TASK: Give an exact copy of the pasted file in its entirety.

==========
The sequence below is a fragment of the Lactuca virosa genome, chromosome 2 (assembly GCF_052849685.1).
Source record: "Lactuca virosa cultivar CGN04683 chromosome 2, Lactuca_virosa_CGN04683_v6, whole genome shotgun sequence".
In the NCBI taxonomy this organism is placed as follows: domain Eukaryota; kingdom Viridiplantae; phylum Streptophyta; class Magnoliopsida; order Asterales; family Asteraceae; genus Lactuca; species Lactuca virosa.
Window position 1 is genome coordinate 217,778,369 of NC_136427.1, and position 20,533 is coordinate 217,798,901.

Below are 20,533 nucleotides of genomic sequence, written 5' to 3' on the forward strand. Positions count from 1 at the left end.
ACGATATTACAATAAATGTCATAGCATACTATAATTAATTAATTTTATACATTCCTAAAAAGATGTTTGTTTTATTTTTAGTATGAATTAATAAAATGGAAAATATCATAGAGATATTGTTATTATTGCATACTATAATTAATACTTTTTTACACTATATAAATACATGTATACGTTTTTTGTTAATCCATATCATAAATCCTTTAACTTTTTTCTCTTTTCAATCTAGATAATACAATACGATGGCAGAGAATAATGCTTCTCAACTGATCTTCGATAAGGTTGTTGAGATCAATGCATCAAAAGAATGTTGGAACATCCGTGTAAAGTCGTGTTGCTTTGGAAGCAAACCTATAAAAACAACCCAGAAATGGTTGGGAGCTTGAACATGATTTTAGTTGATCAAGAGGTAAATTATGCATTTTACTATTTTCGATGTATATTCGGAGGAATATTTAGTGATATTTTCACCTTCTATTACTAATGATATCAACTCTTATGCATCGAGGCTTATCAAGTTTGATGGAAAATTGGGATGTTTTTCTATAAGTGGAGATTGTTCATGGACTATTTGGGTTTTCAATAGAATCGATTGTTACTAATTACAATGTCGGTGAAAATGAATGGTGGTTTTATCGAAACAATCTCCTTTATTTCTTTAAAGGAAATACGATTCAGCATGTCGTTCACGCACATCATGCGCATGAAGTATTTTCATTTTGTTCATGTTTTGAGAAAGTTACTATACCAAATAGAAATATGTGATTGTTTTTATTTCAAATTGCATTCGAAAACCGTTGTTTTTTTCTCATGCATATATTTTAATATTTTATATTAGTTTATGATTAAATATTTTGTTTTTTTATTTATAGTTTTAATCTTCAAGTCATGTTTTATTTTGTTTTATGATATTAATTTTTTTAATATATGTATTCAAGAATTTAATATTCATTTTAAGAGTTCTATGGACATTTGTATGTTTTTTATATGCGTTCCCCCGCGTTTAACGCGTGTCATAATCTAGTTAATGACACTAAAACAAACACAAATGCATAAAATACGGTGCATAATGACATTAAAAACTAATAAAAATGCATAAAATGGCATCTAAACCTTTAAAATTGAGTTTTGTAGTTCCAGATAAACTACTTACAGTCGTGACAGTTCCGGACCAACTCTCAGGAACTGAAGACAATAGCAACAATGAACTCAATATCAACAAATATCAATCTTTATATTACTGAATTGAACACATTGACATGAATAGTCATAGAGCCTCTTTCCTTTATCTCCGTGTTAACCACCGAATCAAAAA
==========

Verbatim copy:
The sequence below is a fragment of the Lactuca virosa genome, chromosome 2 (assembly GCF_052849685.1).
Source record: "Lactuca virosa cultivar CGN04683 chromosome 2, Lactuca_virosa_CGN04683_v6, whole genome shotgun sequence".
In the NCBI taxonomy this organism is placed as follows: domain Eukaryota; kingdom Viridiplantae; phylum Streptophyta; class Magnoliopsida; order Asterales; family Asteraceae; genus Lactuca; species Lactuca virosa.
Window position 1 is genome coordinate 217,778,369 of NC_136427.1, and position 20,533 is coordinate 217,798,901.

Below are 20,533 nucleotides of genomic sequence, written 5' to 3' on the forward strand. Positions count from 1 at the left end.
ACGATATTACAATAAATGTCATAGCATACTATAATTAATTAATTTTATACATTCCTAAAAAGATGTTTGTTTTATTTTTAGTATGAATTAATAAAATGGAAAATATCATAGAGATATTGTTATTATTGCATACTATAATTAATACTTTTTTACACTATATAAATACATGTATACGTTTTTTGTTAATCCATATCATAAATCCTTTAACTTTTTTCTCTTTTCAATCTAGATAATACAATACGATGGCAGAGAATAATGCTTCTCAACTGATCTTCGATAAGGTTGTTGAGATCAATGCATCAAAAGAATGTTGGAACATCCGTGTAAAGTCGTGTTGCTTTGGAAGCAAACCTATAAAAACAACCCAGAAATGGTTGGGAGCTTGAACATGATTTTAGTTGATCAAGAGGTAAATTATGCATTTTACTATTTTCGATGTATATTCGGAGGAATATTTAGTGATATTTTCACCTTCTATTACTAATGATATCAACTCTTATGCATCGAGGCTTATCAAGTTTGATGGAAAATTGGGATGTTTTTCTATAAGTGGAGATTGTTCATGGACTATTTGGGTTTTCAATAGAATCGATTGTTACTAATTACAATGTCGGTGAAAATGAATGGTGGTTTTATCGAAACAATCTCCTTTATTTCTTTAAAGGAAATACGATTCAGCATGTCGTTCACGCACATCATGCGCATGAAGTATTTTCATTTTGTTCATGTTTTGAGAAAGTTACTATACCAAATAGAAATATGTGATTGTTTTTATTTCAAATTGCATTCGAAAACCGTTGTTTTTTTCTCATGCATATATTTTAATATTTTATATTAGTTTATGATTAAATATTTTGTTTTTTTATTTATAGTTTTAATCTTCAAGTCATGTTTTATTTTGTTTTATGATATTAATTTTTTTAATATATGTATTCAAGAATTTAATATTCATTTTAAGAGTTCTATGGACATTTGTATGTTTTTTATATGCGTTCCCCCGCGTTTAACGCGTGTCATAATCTAGTTAATGACACTAAAACAAACACAAATGCATAAAATACGGTGCATAATGACATTAAAAACTAATAAAAATGCATAAAATGGCATCTAAACCTTTAAAATTGAGTTTTGTAGTTCCAGATAAACTACTTACAGTCGTGACAGTTCCGGACCAACTCTCAGGAACTGAAGACAATAGCAACAATGAACTCAATATCAACAAATATCAATCTTTATATTACTGAATTGAACACATTGACATGAATAGTCATAGAGCCTCTTTCCTTTATCTCCGTGTTAACCACCGAATCAAAAA